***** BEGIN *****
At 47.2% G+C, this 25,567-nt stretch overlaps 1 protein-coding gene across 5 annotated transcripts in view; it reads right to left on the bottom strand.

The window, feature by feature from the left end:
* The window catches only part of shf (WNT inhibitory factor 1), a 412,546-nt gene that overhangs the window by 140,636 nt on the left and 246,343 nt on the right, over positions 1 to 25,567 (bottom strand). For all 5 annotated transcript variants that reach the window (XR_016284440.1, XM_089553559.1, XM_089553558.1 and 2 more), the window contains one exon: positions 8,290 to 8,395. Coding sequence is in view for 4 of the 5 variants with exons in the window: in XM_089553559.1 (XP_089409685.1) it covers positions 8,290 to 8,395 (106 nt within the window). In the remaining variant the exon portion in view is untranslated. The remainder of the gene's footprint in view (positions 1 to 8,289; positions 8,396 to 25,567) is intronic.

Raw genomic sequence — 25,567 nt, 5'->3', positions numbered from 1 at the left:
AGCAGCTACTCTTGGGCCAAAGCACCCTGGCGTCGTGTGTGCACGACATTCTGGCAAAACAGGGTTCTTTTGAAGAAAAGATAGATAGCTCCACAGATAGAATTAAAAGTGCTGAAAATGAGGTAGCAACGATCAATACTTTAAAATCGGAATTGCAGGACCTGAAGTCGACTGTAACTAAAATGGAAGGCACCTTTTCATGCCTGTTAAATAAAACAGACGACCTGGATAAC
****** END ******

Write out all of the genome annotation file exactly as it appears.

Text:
At 47.2% G+C, this 25,567-nt stretch overlaps 1 protein-coding gene across 5 annotated transcripts in view; it reads right to left on the bottom strand.

The window, feature by feature from the left end:
* The window catches only part of shf (WNT inhibitory factor 1), a 412,546-nt gene that overhangs the window by 140,636 nt on the left and 246,343 nt on the right, over positions 1 to 25,567 (bottom strand). For all 5 annotated transcript variants that reach the window (XR_016284440.1, XM_089553559.1, XM_089553558.1 and 2 more), the window contains one exon: positions 8,290 to 8,395. Coding sequence is in view for 4 of the 5 variants with exons in the window: in XM_089553559.1 (XP_089409685.1) it covers positions 8,290 to 8,395 (106 nt within the window). In the remaining variant the exon portion in view is untranslated. The remainder of the gene's footprint in view (positions 1 to 8,289; positions 8,396 to 25,567) is intronic.

Raw genomic sequence — 25,567 nt, 5'->3', positions numbered from 1 at the left:
AGCAGCTACTCTTGGGCCAAAGCACCCTGGCGTCGTGTGTGCACGACATTCTGGCAAAACAGGGTTCTTTTGAAGAAAAGATAGATAGCTCCACAGATAGAATTAAAAGTGCTGAAAATGAGGTAGCAACGATCAATACTTTAAAATCGGAATTGCAGGACCTGAAGTCGACTGTAACTAAAATGGAAGGCACCTTTTCATGCCTGTTAAATAAAACAGACGACCTGGATAAC